The rise of the Ralph Lauren roadman

Grime scene saviours

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It’s official. There’s a new scene, and if you’ve not clocked it, you need to get out more.

From the recent rise in success in such stars as Skepta, Stormzy, JME and Bugsy Malone (Manchester’s finest), there’s a paralleled rise in sports caps, tracksuits and controversial outfit choices.

But why?

It’s almost reminiscent of that kidulthood esque, 2009 movie – Shank – where the UK has been taken over by gangs. Except we have a much softer, privileged version. Rather than jacking you for your iPhone you’ll find them discussing the merits of the new Palace line that just dropped and how they’ve got the pre  order. This has been coming for years.

Since Tempa T declared his “next hype” manifesto, people were looking for something more than just Dizzee.

Private schools across the country were hungry for a new sound, but weren’t ready to imitate its dress code. Now with the near Americanisation of grime, we’re nearly there.

Much like the punk revolution, this culture is based on aggressive, mosh induced music. Even Skepta at his Shoreditch shutdown show sported a jacket with the inscription “anarchy is the key”on the back, not to mention his brief collab with Slaves. It’s the new punk.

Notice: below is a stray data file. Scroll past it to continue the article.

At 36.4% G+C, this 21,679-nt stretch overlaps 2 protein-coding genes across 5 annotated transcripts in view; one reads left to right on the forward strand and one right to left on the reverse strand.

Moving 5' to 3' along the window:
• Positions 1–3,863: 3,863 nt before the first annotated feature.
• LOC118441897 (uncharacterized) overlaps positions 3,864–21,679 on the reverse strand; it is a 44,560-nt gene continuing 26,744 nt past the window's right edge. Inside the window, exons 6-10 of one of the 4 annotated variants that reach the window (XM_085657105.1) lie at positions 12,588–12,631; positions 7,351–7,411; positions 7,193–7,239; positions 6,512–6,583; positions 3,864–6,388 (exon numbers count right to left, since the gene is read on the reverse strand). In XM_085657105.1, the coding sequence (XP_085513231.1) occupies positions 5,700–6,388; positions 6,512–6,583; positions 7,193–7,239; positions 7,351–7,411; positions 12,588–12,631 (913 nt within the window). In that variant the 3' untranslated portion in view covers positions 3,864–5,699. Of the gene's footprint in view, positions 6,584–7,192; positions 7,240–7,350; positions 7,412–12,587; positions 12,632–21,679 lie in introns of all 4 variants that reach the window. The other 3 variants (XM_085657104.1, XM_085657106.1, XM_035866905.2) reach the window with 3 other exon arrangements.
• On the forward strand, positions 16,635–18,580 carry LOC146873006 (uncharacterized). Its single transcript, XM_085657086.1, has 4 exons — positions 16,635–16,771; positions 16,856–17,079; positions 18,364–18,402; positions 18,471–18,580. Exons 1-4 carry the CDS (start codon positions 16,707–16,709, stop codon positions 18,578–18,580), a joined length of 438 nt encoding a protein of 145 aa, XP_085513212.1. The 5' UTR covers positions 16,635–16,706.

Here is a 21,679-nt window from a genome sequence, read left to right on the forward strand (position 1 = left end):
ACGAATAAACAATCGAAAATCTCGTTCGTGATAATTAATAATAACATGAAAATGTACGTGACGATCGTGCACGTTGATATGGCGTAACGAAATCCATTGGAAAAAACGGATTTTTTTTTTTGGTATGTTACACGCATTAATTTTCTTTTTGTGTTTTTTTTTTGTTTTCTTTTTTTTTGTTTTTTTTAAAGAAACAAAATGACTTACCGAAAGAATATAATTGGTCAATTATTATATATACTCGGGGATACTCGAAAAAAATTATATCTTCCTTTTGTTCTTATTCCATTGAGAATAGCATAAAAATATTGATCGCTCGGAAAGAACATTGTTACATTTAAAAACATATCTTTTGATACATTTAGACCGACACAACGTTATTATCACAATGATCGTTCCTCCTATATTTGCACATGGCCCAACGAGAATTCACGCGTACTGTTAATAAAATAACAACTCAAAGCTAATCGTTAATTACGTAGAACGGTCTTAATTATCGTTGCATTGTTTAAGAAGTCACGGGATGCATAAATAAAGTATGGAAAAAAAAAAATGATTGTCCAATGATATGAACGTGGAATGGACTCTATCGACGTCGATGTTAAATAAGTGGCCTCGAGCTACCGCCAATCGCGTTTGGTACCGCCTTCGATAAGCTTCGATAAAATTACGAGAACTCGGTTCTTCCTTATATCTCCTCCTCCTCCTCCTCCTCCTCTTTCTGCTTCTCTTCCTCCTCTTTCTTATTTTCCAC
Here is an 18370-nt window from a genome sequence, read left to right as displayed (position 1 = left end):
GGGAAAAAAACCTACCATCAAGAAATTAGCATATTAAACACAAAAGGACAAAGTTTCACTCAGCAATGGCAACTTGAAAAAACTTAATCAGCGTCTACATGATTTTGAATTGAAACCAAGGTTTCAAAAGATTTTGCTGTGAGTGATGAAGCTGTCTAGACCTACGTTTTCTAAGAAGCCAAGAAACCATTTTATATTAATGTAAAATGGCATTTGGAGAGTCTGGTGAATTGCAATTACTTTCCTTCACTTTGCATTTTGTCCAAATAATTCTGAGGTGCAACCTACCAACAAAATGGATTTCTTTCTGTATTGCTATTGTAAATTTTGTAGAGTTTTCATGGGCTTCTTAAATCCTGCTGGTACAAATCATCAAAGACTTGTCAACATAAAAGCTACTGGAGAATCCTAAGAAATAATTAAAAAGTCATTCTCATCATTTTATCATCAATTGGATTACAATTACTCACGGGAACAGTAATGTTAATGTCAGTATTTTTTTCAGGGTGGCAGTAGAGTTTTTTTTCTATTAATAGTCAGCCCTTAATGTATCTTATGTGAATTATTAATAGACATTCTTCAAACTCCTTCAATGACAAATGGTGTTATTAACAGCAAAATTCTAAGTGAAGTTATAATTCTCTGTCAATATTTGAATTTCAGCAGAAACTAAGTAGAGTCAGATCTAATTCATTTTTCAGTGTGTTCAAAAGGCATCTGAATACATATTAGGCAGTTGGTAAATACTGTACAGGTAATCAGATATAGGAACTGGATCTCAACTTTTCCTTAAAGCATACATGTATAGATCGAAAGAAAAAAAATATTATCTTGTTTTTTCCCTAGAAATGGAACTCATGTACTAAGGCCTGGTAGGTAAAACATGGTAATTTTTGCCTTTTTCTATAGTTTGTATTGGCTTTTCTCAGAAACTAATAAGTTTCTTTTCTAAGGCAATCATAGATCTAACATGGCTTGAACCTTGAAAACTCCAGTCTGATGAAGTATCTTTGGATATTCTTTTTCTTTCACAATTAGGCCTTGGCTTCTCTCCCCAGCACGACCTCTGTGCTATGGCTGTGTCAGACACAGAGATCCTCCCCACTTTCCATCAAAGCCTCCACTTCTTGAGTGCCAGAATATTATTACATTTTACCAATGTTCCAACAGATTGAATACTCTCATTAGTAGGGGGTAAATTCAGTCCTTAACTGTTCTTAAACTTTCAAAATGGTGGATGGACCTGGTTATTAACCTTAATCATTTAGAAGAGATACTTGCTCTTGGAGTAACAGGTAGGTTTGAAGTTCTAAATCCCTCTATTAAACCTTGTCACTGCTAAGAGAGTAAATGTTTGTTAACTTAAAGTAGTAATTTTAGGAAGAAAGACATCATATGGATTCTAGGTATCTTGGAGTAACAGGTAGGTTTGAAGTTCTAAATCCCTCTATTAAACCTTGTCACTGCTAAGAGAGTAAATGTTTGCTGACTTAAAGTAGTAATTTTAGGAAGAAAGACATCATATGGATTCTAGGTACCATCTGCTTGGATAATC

It’s the new aesthetic. And if you don’t like it, then in the words of JME, you can “suck your dead great nan through your dad’s batty crease rudeboi”. Impossible feats.

But who are the one’s adopting this look? Funnily enough, the ones who are furthest from road and who still believe Kent counts as “the ends” due to its postcode.

It’s inevitable that people with money adopt this fashion. It’s edgy. It’s dark. It’s aggressive, and it’s possibly the biggest rebellion a parent has ever witnessed since goth. Which when it gets down to it, is the heart of what being a teenager is all about.

It doesn’t matter that these people are replicating a street uniform, the passion behind it remains. Is it a surprise that kids get kicks out of hearing someone say they will suffocate man with about 2 g’s? No. Because it’s the sickest thing they’ve heard in the scheme of a desolate middle class village. It’s raw, it’s alive, and it’s the beat of the UK – the first time we’ve claimed our self a worthy sub culture in a long time.

Shuffling is dead, the Arctic Monkeys Elvis throwback is long gone. Now it’s all about caps, hoods, and 140 bpm.

So when you see these kids on road, know that they’re not coming to fight like Jet Li.

They’re shunning their upbringing and owning it at the same time, and you can’t help but pay attention.